Seer of ghosts & weaver of stories

(You are very much not forgotten)

In lieu of any other type of birthday gift...
ajodasso's what I want between tonight and tomorrow: reviews on Lost Books and The Dishonesty of Dreams. If a) you have read one or both of these books and b) you have an account, please consider leaving a review. It doesn't matter how brief or lengthy; it doesn't matter how complimentary or critical. I'm aware that reviews are not necessarily the make-or-break-a-writer credentials in this world, but, nonetheless, they serve as a record of what readers think (and they also help potential new readers decide whether they're going to buy the books or not).

Birthday wishes are coming in on Facebook, for which I thank you! ♥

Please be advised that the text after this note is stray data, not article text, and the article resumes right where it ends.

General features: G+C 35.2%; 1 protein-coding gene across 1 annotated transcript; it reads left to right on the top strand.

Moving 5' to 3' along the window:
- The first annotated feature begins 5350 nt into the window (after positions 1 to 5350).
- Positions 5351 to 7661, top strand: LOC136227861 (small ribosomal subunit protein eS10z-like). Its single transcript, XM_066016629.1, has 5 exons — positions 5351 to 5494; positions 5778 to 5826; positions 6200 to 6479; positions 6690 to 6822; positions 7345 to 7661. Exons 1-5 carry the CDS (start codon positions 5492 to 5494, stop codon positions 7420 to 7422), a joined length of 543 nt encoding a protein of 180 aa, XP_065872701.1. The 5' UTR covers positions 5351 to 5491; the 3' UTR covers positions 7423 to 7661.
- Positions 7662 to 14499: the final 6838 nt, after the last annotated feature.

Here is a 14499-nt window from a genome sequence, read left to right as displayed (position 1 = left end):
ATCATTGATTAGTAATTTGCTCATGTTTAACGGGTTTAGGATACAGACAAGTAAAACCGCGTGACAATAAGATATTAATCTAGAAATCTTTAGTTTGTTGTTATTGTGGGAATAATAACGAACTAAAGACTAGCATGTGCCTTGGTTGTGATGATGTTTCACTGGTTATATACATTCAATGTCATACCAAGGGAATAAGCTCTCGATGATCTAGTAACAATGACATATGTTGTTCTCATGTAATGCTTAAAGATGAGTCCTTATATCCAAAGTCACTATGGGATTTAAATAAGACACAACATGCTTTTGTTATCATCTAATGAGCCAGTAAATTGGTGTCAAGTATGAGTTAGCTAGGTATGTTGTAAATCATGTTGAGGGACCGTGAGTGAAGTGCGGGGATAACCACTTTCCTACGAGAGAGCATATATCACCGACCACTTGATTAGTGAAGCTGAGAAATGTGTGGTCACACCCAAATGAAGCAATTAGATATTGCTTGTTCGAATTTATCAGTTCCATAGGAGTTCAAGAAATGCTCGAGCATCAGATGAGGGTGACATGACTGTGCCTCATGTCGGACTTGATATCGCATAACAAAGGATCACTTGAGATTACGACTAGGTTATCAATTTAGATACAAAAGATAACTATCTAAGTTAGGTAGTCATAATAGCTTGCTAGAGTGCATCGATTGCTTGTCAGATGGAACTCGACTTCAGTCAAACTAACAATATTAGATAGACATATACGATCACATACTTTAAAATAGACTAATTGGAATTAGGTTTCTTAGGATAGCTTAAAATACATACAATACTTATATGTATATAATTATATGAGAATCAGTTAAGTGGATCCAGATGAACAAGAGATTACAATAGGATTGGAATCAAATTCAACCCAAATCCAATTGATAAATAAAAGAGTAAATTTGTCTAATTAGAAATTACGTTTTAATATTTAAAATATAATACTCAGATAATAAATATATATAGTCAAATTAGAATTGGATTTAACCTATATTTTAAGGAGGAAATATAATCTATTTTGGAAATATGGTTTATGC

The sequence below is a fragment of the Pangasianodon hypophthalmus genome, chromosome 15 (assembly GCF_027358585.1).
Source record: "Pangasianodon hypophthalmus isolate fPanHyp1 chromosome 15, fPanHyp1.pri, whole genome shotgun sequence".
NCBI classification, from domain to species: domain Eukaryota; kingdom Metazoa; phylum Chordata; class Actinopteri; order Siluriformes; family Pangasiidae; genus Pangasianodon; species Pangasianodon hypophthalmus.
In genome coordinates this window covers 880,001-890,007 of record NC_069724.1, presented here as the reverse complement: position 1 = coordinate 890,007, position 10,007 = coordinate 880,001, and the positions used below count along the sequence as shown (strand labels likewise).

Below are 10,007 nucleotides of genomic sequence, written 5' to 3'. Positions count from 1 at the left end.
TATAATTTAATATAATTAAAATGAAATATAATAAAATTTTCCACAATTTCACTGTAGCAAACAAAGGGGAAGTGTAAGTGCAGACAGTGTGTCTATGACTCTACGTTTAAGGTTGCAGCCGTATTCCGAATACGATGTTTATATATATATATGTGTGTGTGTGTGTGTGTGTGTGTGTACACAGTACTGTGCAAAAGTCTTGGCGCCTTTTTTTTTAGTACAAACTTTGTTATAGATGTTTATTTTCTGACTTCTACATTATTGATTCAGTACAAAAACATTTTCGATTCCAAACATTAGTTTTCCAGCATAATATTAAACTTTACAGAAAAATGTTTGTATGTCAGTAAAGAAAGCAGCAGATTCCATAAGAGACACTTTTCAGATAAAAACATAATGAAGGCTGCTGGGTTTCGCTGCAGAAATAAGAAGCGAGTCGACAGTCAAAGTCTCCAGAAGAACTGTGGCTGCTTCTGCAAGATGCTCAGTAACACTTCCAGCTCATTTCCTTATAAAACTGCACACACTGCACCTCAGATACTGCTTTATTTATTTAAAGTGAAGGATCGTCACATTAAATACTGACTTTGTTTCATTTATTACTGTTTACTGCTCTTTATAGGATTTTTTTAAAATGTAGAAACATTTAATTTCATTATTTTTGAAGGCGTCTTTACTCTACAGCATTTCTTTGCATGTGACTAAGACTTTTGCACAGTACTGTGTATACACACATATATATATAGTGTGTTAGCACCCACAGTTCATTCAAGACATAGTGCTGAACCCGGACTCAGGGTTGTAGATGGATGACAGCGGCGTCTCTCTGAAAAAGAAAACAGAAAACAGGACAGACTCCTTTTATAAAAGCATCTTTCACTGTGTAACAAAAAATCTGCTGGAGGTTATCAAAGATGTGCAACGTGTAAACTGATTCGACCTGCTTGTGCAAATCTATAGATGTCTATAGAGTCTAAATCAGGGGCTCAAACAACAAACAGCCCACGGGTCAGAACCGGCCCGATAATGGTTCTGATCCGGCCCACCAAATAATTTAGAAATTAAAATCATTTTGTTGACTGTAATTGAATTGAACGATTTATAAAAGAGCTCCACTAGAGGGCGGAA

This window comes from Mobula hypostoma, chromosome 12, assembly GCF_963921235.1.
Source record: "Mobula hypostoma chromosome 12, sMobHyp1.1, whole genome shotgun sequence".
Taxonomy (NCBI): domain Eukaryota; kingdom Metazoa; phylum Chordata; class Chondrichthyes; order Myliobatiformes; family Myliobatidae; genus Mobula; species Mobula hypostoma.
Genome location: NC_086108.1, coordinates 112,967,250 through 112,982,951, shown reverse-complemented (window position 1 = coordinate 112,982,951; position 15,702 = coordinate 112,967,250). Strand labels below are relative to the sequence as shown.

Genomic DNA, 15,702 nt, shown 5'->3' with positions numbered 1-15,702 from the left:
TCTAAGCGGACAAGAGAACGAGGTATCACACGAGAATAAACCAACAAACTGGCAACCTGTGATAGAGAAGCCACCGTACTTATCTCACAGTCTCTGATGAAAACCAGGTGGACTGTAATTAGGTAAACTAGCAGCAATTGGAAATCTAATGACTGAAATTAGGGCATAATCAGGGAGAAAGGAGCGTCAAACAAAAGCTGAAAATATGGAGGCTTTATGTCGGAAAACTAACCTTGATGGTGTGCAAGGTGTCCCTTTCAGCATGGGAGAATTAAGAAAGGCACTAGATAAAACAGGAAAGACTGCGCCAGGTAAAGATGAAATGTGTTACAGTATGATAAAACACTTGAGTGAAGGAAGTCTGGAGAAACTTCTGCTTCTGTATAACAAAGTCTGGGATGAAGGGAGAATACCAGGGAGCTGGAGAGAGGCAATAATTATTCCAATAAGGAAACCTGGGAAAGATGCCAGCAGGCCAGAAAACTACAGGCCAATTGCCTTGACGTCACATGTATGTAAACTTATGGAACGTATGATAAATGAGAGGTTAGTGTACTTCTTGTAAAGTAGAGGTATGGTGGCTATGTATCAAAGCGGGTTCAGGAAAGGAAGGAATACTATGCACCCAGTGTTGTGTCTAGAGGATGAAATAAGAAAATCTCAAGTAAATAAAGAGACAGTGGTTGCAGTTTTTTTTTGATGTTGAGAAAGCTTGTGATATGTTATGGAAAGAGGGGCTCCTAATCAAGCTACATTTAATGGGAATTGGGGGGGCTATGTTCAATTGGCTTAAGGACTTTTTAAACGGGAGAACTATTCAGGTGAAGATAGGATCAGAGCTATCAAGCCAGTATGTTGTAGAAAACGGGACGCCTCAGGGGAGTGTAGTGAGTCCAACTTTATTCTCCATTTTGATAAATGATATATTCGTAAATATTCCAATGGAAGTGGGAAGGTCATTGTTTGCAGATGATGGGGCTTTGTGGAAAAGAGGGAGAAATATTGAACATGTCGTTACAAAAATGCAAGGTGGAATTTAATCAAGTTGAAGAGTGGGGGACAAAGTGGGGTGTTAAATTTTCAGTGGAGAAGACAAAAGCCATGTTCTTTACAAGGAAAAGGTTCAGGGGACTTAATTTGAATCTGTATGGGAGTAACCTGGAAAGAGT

December Blogging Meme Topic #18:
What are your favorite words, and why?

arc, astonishing, audacity, colophon, constellation, depiction, diptych, dreamless, electrum, epilogue, fragility, fossil, ghost, heliotrope, hyacinth, insterstice, iris, ivy, lapidary, liminal, limitless, London, numinous, parallax, quire, rarity, recollection, Rigel, sassafras, stairwell, stone, tendril, travelogue, triptych, vellum, vortex

This is not a complete list. Many of these words are plants of which I'm fond; words and plants are intimately tangled in my memory because early language acquisition went hand in hand with learning and memorizing the names of various flora. Many of these words are to do with time or states of being (or both). A few are related to astronomy, codicology, and paleontology; others, I love based on quality of sound and/or orthography.